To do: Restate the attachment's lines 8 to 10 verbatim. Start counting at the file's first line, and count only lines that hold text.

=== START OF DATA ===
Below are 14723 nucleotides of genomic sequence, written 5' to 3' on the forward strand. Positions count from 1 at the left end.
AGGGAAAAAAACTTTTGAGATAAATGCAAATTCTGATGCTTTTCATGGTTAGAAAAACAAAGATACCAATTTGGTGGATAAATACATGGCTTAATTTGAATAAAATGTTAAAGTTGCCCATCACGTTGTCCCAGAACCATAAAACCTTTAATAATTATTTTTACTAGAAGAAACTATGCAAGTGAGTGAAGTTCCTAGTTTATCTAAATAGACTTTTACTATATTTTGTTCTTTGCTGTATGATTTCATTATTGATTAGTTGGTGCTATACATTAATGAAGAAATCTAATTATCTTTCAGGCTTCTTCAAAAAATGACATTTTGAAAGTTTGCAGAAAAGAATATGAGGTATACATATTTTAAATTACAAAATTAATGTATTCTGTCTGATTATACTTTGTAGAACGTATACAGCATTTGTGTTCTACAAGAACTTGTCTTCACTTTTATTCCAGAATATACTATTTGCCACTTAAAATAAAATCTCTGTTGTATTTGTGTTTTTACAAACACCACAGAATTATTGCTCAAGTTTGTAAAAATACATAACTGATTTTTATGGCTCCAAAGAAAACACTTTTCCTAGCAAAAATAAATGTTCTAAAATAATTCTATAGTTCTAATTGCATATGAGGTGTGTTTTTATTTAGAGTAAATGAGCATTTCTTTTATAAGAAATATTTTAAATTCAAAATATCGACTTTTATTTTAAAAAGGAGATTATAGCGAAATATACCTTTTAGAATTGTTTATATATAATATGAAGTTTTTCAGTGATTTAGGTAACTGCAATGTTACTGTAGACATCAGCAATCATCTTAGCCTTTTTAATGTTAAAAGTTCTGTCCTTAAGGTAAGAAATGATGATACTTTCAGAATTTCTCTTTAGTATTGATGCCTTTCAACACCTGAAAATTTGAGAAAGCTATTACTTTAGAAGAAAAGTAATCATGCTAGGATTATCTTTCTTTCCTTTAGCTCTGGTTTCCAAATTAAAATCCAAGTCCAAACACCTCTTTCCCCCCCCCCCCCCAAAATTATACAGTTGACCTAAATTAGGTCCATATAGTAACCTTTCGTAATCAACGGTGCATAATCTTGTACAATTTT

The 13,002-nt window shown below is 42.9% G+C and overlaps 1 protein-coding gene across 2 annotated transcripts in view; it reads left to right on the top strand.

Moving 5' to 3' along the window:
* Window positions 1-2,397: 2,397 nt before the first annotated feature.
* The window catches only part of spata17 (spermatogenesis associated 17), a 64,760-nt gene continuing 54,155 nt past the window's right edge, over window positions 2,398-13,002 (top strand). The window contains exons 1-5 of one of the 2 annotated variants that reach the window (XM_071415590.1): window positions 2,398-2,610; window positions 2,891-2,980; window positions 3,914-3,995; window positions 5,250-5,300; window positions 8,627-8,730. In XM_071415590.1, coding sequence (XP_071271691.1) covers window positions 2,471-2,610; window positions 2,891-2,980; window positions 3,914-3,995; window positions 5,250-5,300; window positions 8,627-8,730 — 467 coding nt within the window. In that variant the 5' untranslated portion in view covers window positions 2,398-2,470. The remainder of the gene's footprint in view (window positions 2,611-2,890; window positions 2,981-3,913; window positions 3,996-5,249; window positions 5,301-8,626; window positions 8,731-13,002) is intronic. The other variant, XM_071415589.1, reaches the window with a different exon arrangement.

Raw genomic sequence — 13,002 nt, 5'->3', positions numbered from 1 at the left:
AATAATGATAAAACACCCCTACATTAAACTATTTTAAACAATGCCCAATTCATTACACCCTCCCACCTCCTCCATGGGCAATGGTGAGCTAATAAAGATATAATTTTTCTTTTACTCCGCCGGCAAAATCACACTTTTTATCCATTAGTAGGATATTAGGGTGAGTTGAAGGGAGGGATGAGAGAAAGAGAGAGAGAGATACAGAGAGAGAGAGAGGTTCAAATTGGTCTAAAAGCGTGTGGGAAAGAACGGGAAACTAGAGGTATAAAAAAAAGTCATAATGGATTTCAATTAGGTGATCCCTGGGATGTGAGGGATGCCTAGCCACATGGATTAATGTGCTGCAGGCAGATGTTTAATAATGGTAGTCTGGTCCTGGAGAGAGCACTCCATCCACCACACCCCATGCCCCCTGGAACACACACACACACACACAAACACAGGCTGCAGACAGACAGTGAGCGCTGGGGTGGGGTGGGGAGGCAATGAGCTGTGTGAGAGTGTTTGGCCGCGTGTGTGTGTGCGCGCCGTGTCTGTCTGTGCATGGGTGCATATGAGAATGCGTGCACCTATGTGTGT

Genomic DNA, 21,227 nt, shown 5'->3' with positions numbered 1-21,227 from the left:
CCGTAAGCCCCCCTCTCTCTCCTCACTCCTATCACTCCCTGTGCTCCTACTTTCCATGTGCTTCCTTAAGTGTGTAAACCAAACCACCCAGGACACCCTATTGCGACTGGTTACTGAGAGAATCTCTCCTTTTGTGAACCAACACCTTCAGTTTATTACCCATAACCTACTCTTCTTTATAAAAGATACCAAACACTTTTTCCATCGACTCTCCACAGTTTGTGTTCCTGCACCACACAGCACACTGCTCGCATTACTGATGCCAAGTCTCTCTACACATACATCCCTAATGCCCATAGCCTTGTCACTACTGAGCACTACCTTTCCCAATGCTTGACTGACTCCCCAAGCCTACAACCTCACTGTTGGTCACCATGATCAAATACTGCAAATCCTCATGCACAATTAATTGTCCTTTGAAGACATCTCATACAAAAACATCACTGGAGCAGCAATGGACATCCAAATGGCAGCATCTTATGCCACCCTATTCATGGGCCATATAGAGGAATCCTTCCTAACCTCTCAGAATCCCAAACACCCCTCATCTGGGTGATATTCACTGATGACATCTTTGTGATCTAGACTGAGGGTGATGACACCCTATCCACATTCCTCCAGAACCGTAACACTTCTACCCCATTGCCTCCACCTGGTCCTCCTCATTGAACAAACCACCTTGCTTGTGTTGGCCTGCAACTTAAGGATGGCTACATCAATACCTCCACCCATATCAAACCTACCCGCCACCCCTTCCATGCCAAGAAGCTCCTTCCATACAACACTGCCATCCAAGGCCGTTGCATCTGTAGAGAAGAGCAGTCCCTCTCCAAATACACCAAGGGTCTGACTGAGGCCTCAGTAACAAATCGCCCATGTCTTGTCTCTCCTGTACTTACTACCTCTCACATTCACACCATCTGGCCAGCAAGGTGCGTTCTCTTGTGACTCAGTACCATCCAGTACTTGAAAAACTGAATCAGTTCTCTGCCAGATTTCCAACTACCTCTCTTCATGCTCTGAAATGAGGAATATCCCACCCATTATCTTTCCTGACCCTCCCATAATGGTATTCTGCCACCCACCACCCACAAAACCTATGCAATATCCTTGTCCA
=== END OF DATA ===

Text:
AATAATGATAAAACACCCCTACATTAAACTATTTTAAACAATGCCCAATTCATTACACCCTCCCACCTCCTCCATGGGCAATGGTGAGCTAATAAAGATATAATTTTTCTTTTACTCCGCCGGCAAAATCACACTTTTTATCCATTAGTAGGATATTAGGGTGAGTTGAAGGGAGGGATGAGAGAAAGAGAGAGAGAGATACAGAGAGAGAGAGAGGTTCAAATTGGTCTAAAAGCGTGTGGGAAAGAACGGGAAACTAGAGGTATAAAAAAAAGTCATAATGGATTTCAATTAGGTGATCCCTGGGATGTGAGGGATGCCTAGCCACATGGATTAATGTGCTGCAGGCAGATGTTTAATAATGGTAGTCTGGTCCTGGAGAGAGCACTCCATCCACCACACCCCATGCCCCCTGGAACACACACACACACACACAAACACAGGCTGCAGACAGACAGTGAGCGCTGGGGTGGGGTGGGGAGGCAATGAGCTGTGTGAGAGTGTTTGGCCGCGTGTGTGTGTGCGCGCCGTGTCTGTCTGTGCATGGGTGCATATGAGAATGCGTGCACCTATGTGTGT

Genomic DNA, 21,227 nt, shown 5'->3' with positions numbered 1-21,227 from the left:
CCGTAAGCCCCCCTCTCTCTCCTCACTCCTATCACTCCCTGTGCTCCTACTTTCCATGTGCTTCCTTAAGTGTGTAAACCAAACCACCCAGGACACCCTATTGCGACTGGTTACTGAGAGAATCTCTCCTTTTGTGAACCAACACCTTCAGTTTATTACCCATAACCTACTCTTCTTTATAAAAGATACCAAACACTTTTTCCATCGACTCTCCACAGTTTGTGTTCCTGCACCACACAGCACACTGCTCGCATTACTGATGCCAAGTCTCTCTACACATACATCCCTAATGCCCATAGCCTTGTCACTACTGAGCACTACCTTTCCCAATGCTTGACTGACTCCCCAAGCCTACAACCTCACTGTTGGTCACCATGATCAAATACTGCAAATCCTCATGCACAATTAATTGTCCTTTGAAGACATCTCATACAAAAACATCACTGGAGCAGCAATGGACATCCAAATGGCAGCATCTTATGCCACCCTATTCATGGGCCATATAGAGGAATCCTTCCTAACCTCTCAGAATCCCAAACACCCCTCATCTGGGTGATATTCACTGATGACATCTTTGTGATCTAGACTGAGGGTGATGACACCCTATCCACATTCCTCCAGAACCGTAACACTTCTACCCCATTGCCTCCACCTGGTCCTCCTCATTGAACAAACCACCTTGCTTGTGTTGGCCTGCAACTTAAGGATGGCTACATCAATACCTCCACCCATATCAAACCTACCCGCCACCCCTTCCATGCCAAGAAGCTCCTTCCATACAACACTGCCATCCAAGGCCGTTGCATCTGTAGAGAAGAGCAGTCCCTCTCCAAATACACCAAGGGTCTGACTGAGGCCTCAGTAACAAATCGCCCATGTCTTGTCTCTCCTGTACTTACTACCTCTCACATTCACACCATCTGGCCAGCAAGGTGCGTTCTCTTGTGACTCAGTACCATCCAGTACTTGAAAAACTGAATCAGTTCTCTGCCAGATTTCCAACTACCTCTCTTCATGCTCTGAAATGAGGAATATCCCACCCATTATCTTTCCTGACCCTCCCATAATGGTATTCTGCCACCCACCACCCACAAAACCTATGCAATATCCTTGTCCA